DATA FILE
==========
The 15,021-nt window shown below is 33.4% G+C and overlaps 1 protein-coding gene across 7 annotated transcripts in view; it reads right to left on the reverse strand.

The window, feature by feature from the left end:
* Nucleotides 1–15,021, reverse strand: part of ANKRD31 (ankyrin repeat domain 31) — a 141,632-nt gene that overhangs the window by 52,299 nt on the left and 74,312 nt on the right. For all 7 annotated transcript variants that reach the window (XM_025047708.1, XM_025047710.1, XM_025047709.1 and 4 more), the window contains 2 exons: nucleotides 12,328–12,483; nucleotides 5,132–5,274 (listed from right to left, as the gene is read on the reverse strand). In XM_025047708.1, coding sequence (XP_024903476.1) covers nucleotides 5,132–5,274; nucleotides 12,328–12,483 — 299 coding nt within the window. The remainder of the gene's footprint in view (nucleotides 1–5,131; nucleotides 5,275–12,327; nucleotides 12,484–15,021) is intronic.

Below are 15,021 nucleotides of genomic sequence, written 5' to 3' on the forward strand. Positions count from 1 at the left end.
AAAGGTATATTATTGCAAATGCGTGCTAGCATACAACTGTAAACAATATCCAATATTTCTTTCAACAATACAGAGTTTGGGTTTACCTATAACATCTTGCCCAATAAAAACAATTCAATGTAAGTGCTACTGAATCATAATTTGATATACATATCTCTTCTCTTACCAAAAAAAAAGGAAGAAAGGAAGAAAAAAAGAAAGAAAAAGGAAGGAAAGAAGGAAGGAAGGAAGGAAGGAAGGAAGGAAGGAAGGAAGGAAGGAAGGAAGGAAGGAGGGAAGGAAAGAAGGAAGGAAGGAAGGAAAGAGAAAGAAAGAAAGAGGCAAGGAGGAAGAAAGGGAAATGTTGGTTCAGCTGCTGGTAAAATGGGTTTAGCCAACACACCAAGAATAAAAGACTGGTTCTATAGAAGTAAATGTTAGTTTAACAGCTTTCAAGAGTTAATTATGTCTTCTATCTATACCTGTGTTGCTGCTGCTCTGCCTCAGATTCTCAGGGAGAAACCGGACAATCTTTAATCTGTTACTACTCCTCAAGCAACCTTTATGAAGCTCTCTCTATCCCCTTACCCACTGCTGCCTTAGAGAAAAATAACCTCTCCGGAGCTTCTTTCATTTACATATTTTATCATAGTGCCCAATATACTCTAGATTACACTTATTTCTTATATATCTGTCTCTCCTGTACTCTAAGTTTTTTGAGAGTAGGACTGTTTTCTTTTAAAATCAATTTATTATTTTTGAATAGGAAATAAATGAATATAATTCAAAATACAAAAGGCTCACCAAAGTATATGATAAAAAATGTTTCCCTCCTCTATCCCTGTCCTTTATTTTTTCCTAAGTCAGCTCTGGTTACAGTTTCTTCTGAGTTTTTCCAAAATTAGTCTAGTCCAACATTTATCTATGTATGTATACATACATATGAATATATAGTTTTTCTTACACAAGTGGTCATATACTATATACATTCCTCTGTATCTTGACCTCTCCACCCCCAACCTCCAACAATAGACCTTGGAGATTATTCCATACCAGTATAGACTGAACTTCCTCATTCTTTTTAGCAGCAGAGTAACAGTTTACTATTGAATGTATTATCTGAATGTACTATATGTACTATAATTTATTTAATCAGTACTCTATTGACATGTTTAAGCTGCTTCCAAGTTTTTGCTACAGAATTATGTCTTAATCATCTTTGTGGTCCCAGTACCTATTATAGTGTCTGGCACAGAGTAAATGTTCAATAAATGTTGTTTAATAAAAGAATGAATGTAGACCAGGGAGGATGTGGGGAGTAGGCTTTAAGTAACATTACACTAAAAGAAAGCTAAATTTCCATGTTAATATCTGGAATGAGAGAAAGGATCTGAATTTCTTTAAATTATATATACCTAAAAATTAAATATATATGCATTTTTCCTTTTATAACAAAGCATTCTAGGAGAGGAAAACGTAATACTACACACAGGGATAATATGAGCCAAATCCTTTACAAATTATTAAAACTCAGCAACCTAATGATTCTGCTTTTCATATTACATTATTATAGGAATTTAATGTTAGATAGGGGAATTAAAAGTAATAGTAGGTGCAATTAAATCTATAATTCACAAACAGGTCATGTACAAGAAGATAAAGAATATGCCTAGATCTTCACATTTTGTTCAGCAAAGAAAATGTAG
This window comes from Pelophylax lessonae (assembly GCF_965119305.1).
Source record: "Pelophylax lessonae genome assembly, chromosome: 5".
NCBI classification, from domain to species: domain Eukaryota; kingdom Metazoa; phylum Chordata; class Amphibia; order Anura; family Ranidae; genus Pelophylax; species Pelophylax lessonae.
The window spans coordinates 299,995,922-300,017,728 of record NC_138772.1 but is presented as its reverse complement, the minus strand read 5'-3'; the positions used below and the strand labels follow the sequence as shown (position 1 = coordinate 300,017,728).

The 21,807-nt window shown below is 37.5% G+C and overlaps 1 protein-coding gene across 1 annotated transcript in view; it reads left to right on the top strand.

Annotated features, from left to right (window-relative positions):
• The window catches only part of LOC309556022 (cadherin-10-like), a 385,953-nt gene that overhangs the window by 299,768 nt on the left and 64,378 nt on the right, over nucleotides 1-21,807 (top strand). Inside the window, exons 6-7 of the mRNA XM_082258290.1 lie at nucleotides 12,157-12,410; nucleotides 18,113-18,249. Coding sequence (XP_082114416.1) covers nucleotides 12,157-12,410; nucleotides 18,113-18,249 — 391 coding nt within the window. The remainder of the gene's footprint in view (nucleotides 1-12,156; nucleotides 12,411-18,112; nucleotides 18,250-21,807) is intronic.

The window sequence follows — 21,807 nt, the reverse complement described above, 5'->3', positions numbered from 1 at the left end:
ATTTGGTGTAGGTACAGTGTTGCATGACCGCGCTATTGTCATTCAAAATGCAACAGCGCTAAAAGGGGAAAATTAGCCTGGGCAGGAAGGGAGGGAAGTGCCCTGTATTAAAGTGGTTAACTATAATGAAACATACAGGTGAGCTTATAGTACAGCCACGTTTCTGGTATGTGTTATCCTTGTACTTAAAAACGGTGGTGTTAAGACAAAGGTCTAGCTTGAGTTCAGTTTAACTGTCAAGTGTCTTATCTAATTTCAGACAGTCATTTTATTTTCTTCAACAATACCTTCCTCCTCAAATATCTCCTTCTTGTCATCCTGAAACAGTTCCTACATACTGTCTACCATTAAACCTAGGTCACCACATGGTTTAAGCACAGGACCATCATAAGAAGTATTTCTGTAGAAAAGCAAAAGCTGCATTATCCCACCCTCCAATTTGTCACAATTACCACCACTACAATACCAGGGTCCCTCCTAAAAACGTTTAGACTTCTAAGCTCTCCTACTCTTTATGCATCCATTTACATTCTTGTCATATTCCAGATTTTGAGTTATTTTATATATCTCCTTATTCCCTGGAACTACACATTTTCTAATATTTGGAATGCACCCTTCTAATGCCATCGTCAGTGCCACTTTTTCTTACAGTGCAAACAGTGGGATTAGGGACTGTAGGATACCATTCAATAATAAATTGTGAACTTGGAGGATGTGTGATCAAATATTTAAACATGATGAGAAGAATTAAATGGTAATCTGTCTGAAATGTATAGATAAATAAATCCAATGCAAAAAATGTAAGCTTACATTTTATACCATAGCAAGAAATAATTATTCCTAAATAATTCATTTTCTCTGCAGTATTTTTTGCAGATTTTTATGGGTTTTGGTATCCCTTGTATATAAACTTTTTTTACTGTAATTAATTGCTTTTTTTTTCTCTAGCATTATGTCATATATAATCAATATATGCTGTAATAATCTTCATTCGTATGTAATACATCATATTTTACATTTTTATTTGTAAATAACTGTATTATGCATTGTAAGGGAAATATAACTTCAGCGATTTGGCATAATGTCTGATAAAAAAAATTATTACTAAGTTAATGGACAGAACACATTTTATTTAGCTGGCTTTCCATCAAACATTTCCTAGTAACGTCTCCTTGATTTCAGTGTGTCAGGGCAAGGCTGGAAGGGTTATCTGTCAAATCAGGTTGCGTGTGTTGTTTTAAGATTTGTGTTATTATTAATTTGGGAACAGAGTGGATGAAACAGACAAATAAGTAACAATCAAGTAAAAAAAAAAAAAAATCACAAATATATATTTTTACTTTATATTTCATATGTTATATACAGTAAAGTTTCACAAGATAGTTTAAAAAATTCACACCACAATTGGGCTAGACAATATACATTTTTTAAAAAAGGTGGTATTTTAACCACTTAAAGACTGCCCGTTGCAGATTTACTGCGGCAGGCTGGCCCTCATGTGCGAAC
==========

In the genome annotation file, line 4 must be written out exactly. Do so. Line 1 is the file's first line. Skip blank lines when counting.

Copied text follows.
Below are 15,021 nucleotides of genomic sequence, written 5' to 3' on the forward strand. Positions count from 1 at the left end.